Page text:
We launch out of base camp for the summit with mixed expectations for the outcome of the team. For some, this will be their first time to such altitude, others in such cold, or with such technical climbing. From Camp 1, we climb in a single carry to advance our position. This climb is an ascension of conditions; we start on rock, transitioning to mixed snow and rock climbing finally reaching camp at 2.7 on the Mushroom Ridge. Early on the pack feels heavy. The group traverses the exposed rock ridge and the valley drops away. Clipping into fixed ropes between piton anchors we ferry across exposed faces. It is like an obstacle course in an extreme alpine environment. Traverse, clip, climb, jug, up, across, and down then over and through as we travel thousands of feet of fixed line in complex terrain. My mind contemplates the next problem, searching to find a technical solution. Trying to get to the next camp is like trying to solve physical math problems all day while exposed to steep mixed alpine terrain with a pack at altitude.
Getting to camp 2.7 was not looking good. At the group’s rate, we are not going to make it. We have to stay at Camp 2 lower on the mountain forcing us to go for the summit from this lower camp. Summiting from Camp 2 has become a common strategy for several years since the Dablam avalanche killed the six climbers at Camp 3. Camp 2 was not a terrible position to end the day.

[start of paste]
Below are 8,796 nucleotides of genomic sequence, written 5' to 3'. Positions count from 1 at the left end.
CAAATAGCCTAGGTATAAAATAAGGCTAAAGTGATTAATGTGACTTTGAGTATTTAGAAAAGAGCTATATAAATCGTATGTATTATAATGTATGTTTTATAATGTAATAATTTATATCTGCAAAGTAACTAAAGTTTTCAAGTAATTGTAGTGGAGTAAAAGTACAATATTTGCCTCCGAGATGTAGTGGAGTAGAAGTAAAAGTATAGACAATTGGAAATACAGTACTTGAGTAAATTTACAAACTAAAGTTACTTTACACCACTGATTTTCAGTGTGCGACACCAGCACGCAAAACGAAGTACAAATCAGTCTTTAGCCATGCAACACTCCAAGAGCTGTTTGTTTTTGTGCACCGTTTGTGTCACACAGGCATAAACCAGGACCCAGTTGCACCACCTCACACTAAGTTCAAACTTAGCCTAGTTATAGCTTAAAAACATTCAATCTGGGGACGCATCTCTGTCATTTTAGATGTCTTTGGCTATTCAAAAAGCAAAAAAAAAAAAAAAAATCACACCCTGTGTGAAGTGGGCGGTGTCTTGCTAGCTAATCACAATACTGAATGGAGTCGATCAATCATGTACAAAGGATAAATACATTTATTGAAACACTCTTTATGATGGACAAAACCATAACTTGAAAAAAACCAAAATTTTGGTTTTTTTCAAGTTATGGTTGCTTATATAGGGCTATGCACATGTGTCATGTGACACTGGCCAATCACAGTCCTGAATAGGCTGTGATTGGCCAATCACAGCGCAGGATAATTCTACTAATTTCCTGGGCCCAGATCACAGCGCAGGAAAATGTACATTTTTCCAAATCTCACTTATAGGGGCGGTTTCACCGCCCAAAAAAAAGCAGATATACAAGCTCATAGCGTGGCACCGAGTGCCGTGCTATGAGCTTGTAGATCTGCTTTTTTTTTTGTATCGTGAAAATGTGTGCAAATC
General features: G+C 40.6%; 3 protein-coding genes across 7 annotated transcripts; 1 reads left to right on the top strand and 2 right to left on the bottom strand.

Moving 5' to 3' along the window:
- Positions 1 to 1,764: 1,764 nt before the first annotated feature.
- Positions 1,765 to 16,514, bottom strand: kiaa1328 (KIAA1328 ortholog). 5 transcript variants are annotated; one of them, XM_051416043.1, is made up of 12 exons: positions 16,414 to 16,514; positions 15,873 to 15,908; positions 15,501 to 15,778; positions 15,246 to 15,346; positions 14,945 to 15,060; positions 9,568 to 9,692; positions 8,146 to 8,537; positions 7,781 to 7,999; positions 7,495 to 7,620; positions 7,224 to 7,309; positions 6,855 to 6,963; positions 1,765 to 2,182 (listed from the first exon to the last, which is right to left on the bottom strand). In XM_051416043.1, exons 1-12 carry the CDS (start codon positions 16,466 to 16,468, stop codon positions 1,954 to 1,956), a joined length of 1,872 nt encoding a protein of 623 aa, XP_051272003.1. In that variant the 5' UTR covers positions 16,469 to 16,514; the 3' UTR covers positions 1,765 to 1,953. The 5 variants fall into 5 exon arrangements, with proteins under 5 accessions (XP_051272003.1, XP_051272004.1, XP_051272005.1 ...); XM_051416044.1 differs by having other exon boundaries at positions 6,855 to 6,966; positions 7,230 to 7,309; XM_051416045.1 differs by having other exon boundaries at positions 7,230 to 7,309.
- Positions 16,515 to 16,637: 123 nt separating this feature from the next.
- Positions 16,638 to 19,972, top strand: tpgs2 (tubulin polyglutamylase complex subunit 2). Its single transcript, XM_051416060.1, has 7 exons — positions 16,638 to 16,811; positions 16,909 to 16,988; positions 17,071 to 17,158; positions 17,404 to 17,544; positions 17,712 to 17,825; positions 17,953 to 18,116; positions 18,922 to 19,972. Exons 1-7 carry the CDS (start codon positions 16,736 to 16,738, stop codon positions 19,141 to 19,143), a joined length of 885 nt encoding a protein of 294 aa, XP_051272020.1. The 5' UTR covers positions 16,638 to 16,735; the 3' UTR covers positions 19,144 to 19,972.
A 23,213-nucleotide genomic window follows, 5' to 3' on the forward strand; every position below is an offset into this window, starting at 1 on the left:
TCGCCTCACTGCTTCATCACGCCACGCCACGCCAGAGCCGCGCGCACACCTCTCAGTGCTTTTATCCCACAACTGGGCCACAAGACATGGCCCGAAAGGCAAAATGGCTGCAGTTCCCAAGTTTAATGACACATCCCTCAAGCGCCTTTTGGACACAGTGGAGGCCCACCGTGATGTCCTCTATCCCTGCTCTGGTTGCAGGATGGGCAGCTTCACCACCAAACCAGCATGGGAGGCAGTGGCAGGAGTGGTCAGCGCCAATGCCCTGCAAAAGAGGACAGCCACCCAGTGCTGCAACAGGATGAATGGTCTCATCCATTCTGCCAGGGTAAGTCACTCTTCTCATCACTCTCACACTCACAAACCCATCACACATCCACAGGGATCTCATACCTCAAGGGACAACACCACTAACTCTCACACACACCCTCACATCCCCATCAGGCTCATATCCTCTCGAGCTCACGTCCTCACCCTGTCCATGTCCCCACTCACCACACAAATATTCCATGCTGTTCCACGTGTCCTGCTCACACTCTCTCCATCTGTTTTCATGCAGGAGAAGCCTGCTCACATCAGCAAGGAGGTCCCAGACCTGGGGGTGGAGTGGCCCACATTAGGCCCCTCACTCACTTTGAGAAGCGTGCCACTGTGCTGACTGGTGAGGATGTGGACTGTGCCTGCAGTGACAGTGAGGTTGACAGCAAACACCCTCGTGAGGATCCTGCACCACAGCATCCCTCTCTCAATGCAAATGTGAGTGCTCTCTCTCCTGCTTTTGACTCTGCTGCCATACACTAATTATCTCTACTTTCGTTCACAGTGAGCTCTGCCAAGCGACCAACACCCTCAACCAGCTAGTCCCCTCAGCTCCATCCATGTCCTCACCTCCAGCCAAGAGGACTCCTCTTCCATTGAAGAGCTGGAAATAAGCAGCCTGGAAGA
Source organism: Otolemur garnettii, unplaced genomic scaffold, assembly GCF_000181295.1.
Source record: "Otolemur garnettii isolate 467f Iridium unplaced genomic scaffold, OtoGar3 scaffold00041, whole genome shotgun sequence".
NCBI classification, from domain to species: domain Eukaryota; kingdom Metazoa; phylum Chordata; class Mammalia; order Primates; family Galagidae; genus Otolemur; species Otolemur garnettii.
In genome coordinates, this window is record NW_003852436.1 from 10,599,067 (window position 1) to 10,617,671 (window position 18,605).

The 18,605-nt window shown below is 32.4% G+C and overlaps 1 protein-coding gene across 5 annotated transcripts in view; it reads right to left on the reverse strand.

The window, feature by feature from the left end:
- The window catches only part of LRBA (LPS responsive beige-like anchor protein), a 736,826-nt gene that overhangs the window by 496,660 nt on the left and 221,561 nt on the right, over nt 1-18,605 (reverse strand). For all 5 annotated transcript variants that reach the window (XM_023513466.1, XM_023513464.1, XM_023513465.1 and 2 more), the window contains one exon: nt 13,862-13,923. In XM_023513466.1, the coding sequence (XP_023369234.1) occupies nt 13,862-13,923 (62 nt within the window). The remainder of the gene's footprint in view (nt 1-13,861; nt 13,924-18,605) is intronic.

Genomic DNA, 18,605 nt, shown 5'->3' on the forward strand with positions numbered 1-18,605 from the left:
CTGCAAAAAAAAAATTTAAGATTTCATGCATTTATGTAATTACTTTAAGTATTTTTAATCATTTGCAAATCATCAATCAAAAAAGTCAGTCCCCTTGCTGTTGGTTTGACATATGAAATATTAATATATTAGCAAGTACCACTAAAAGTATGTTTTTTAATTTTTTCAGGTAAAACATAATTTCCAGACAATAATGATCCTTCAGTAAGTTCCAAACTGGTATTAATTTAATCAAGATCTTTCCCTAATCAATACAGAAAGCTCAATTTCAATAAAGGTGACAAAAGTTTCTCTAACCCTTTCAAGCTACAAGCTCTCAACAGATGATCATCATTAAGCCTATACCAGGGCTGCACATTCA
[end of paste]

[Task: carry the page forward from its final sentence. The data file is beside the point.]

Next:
Now this was it, our only shot. Summiting was the completion of our expedition and what provided the trip with ultimate value. The guides and the climbing Sherpas set up a strategy for the day. It was decided that Ang Passang and I be the guides that bring the participants down that need to turn. Panuru Sherpa and IMG guide Max Bunce will now have a shot at summiting for the first time. This is common practice in the industry but not a hard rule. It’s difficult to give up a summit like Ama’s. I worked hard and dedicated energy. It becomes a gift of opportunity you give someone and it feels good to do so. It’s good to be back on the upper mountain. But when I get the expected radio call that a client is turning around, I am deflated. Looking up at the Dablam, I’m close enough to see the season’s ephemeral lines that form on the glacial ice and the icicles that drip on the edges. I greet my client for the decent watching the upper teams begin to pull away. I turn and look into Tibet as we begin our descent. Now I can think of Puryear. I turn to look down the mountain committing to my job as the overseerer of this climb. Today I am a steward of the mountain. I wrap my arm in the fixed line to descend as the summit floats away back over my shoulder. This is my work but it feels more like a lifestyle. I dream of the next time I’m in the alpine of the Himal. I have no regrets just new memories and experiences to make my return richer. I promise it will be.
Our team of IMG Guides and Sherpas enabled two participants to achieve the summit at 1:15pm on Nov 8th this year. It was a 17hour effort from C-2 totaling 110hours round-trip on the mountain after leaving Base Camp for the last time. Twenty-one percent of all that attempted this mountain this year have reached the summit. The storm came as forecasted.